Hussein's cancer relapse prompts 10 more days of chemotherapyJanuary 28, 1999
Web posted at: 9:36 p.m. EST (0236 GMT)
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ROCHESTER, Minnesota (CNN) -- Jordan's King Hussein will undergo a 10-day course of chemotherapy for the recurrence of cancer of the lymphatic system, his ambassador to the United States said Thursday.
Ambassador Marwan Muasher said the 63-year-old king is in "very good spirits and is aware" as he returns to the Mayo Clinic to fight a new bout with non-Hodgkin's lymphoma.
In an exclusive interview with CNN, Muasher said Hussein's condition remained stable and he is "feeling much better." He said it is unclear at this point whether Hussein's treatment will include bone marrow or stem cell transplants. Hussein received a bone marrow transplant once in the past.
Muasher said the king's illness played no role in his decision this week to name his 37-year-old son as heir to the Hashemite kingdom's throne. Crown Prince Abdullah replaced Hussein's brother, Prince Hassan.
Abdullah now rules Jordan in his father's place while Hussein undergoes treatment, Muasher said, adding Hussein is "in constant touch" with his son.
"The crown prince is already acting as regent with full powers given to him by the king, and he is in full exercise of these powers and in consultation with the king on a daily basis."
A premature declaration of recovery
Hussein abruptly flew back Tuesday to the clinic in Minnesota after suffering a high temperature and a low blood cell count. Doctors said he was being treated for a cancer relapse.
He returned to Jordan just last week, telling his subjects he had recovered from his second fight with cancer in six years. Hussein had been out of the country for six months for treatment.
Just before leaving Jordan again, the king issued an open letter to his subjects that hinted he left his sickbed too quickly.
During his 47-year rule, Hussein has come to be seen as a pivotal figure in the U.S.-led search for Arab-Israeli peace.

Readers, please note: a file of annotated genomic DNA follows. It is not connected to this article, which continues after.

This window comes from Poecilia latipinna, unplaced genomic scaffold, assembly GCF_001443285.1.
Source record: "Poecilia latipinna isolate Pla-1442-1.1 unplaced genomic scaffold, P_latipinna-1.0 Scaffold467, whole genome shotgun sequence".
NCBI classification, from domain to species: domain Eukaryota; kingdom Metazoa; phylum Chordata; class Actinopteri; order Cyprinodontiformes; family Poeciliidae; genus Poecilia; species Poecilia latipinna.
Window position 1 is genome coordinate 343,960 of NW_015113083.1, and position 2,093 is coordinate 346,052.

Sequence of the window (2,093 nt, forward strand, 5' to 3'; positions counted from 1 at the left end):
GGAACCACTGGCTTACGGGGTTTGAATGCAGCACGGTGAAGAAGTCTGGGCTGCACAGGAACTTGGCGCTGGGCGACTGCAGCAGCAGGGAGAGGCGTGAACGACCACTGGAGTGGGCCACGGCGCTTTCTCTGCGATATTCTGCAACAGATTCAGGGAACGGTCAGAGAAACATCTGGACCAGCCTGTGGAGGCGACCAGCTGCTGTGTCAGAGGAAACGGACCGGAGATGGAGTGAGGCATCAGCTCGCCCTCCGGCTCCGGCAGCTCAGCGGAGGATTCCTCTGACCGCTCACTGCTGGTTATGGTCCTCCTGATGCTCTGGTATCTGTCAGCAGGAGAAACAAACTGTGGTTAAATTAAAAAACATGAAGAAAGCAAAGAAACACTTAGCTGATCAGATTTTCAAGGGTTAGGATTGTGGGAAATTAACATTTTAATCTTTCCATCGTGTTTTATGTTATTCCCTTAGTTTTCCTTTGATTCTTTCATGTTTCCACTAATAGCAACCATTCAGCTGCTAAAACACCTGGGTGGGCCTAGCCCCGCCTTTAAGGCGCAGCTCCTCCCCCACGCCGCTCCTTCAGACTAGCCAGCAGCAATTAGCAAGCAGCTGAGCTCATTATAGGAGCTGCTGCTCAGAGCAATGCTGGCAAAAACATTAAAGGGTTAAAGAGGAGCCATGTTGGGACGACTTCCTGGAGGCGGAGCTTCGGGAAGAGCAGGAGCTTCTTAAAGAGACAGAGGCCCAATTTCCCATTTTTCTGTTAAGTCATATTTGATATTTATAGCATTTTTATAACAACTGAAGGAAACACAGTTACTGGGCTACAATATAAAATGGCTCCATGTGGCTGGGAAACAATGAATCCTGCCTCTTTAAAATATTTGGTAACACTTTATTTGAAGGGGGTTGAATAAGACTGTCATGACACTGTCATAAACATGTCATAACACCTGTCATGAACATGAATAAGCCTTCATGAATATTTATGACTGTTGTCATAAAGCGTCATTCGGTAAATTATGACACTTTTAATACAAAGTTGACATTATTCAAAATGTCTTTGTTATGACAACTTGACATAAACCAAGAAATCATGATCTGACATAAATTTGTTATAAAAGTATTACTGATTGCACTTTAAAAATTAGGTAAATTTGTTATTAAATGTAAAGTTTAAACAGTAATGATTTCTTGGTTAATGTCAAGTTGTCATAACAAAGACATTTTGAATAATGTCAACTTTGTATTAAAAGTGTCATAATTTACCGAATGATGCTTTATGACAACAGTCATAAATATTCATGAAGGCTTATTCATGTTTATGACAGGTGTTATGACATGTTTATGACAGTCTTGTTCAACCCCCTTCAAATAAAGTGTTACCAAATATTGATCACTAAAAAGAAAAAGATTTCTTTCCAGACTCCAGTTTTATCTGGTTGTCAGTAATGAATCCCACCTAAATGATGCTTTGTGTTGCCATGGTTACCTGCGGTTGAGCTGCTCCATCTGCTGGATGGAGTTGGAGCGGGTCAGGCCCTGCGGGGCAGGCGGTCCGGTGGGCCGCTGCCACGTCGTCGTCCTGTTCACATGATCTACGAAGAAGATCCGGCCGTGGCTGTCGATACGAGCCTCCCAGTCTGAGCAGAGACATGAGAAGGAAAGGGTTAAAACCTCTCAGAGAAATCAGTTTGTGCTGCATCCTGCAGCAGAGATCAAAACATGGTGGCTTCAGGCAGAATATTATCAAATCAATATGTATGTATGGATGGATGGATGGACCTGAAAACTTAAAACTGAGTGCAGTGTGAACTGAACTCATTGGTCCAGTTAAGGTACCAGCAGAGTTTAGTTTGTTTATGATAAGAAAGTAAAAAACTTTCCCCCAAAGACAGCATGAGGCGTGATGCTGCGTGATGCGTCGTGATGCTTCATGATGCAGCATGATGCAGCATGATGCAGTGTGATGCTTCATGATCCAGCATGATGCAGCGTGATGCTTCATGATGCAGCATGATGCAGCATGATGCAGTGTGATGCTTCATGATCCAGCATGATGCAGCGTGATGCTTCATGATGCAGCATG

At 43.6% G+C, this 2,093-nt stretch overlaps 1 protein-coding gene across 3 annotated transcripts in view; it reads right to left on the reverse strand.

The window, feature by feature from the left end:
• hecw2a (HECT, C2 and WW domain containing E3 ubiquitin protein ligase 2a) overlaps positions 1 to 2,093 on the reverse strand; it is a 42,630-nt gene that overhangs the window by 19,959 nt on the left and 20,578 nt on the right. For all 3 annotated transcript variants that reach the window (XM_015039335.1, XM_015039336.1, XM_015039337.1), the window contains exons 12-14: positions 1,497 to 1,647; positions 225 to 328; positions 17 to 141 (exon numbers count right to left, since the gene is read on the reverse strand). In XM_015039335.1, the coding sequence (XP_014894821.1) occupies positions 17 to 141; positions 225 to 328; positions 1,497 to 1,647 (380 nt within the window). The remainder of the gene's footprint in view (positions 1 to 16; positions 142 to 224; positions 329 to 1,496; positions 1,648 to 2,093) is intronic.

U.S. Secretary of State Madeleine Albright said Washington would stand by Jordan, a key Arab ally.
Albright met with Abdullah on Thursday. "I wanted to stop here in order to make very clear that the U.S. stands with Jordan," Albright said. "The relationship between the United States and Jordan has been a long one."
Mideast experts closely watching Abdullah
On Wednesday, the new crown prince received visitors in Amman's Raghadan Palace as Jordan's regent. Among the well-wishers was Hassan, whom Hussein criticized in a bitter public letter after removing him from the line of succession. The 51-year-old Hassan warmly hugged Abdullah to congratulate him.
Abdullah serves as commander of the Jordanian Army's special forces, and diplomats credit him with improving relations with Persian Gulf Arab states as Hussein's envoy. Muasher called him "an able politician."
In a country precariously stuck between Iraq to the east and Israel to the west, with a population more than half Palestinian, Abdullah's attempts at economic and political stability will face close scrutiny.
"There's a question mark," said Zeev Schiff, an Israeli political analyst. "We don't know Abdullah well. We don't know if he'll be able to follow his father's route and be able to handle the threats."
Both Palestinian leader Yasser Arafat and Israeli Prime Minister Benjamin Netanyahu offered their sympathies for the ailing king Thursday.
Jerusalem Bureau Chief Walter Rodgers, correspondents Ed Garsten and Jerrold Kessel and Reuters contributed to this report.
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